Home / Drama / Tull – Octagon Theatre, Bolton

Tull – Octagon Theatre, Bolton

Writer: Phil Vasili

Director: David Thacker

Composer: Adrian Johnston

Reviewer: Dave Cunningham


In the early part of the 20th Century, when Walter Tull played football and served in the army, racism was so ingrained it was actually part of army policy to limit the promotional possibilities open to non-white soldiers and football commentators felt at ease referring to the race of a player. Against this background the achievements of Tull, on the field and in the army, are remarkable – he became one of the first black British officers in the British army in the First World War before perishing at the Somme.

A fine ensemble cast of just eight enacts over 100 characters. Making a virtue of necessity director David Thacker dispenses with sets, costumes and props and relies on the cast to create scenes by mime and the imagination of the audience to fill in any gaps. This approach ensures a fast-moving production that involves the audience directly by spilling off the stage into the aisles of the theatre. But the scene changes are so frequent that it is hard to even identify, let alone relate to, the wide range of characters. It falls to the actors, particularly Marc Small who delivers an anguished performance, to generate an emotional response in the audience.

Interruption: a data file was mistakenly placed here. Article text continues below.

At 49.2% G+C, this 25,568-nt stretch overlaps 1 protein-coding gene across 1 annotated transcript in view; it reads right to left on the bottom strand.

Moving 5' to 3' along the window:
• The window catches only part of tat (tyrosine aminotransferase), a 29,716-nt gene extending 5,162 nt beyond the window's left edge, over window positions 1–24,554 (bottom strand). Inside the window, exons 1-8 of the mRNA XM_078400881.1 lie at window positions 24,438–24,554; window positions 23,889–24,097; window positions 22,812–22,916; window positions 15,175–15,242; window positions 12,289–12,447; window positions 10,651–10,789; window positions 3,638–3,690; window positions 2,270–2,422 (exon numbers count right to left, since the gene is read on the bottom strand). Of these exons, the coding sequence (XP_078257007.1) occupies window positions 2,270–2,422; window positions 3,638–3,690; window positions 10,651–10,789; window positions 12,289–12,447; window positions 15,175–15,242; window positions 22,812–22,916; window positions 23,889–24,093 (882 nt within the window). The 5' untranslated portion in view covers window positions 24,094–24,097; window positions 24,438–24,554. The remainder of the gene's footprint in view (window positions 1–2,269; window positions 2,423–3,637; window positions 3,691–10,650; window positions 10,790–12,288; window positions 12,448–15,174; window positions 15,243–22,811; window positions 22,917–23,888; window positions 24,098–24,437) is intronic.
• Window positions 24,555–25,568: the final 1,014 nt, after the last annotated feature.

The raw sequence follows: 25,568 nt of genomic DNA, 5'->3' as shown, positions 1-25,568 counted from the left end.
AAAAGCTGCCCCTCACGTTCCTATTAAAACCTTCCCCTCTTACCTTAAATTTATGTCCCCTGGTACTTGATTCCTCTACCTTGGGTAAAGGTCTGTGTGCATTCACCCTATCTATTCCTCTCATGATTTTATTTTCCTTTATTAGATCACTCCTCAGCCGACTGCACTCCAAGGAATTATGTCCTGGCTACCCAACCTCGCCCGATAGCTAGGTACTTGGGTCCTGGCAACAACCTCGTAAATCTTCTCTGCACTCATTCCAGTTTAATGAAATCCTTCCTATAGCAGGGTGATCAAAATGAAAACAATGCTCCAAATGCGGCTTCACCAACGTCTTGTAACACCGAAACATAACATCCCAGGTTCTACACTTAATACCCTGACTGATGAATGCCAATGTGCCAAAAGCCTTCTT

The play is clearly a labour of love for Tull’s biographer Phil Vasili and forms part of his campaign to secure posthumous recognition for Tull’s military service. Tull works well as a biography conveying clearly the main points of the subject’s life. As a drama it is less successful being worthy but over-wordy and too literal. The play boasts and astonishingly assured debut from Nathan Ives-Moiba in the title rôle. It is an exhaustingly physical and deeply committed interpretation that, wordlessly, makes clear that for Tull football was a form of therapy – to compensate for past losses- or even redemption. Yet Vasili feels obliged to re-iterate the same points verbally and with less subtlety.

Perhaps in an effort to widen the appeal of the play to include debate on the impact of the First World War on society Vasili creates a tenuous romantic link between Tull and a suffragette, Alice (Fiona Hampton). This gives Hampton the chance to deliver speeches with a fiery passion but the points made are hardy original and the shift from a personal to a political viewpoint feels jarring and contrived. There is no evidence of Tull’s political views and his actions are those of someone who preferred to lead by example rather than attempt to change the system by direct action as favoured by the suffragettes.

Tull works best as the story of an individual who coped gracefully, and with dignity, with the prejudices that were common in his day and some of which continue in the present. As a political drama, however, it is strangely unconvincing.

Runs until 16th March 2013


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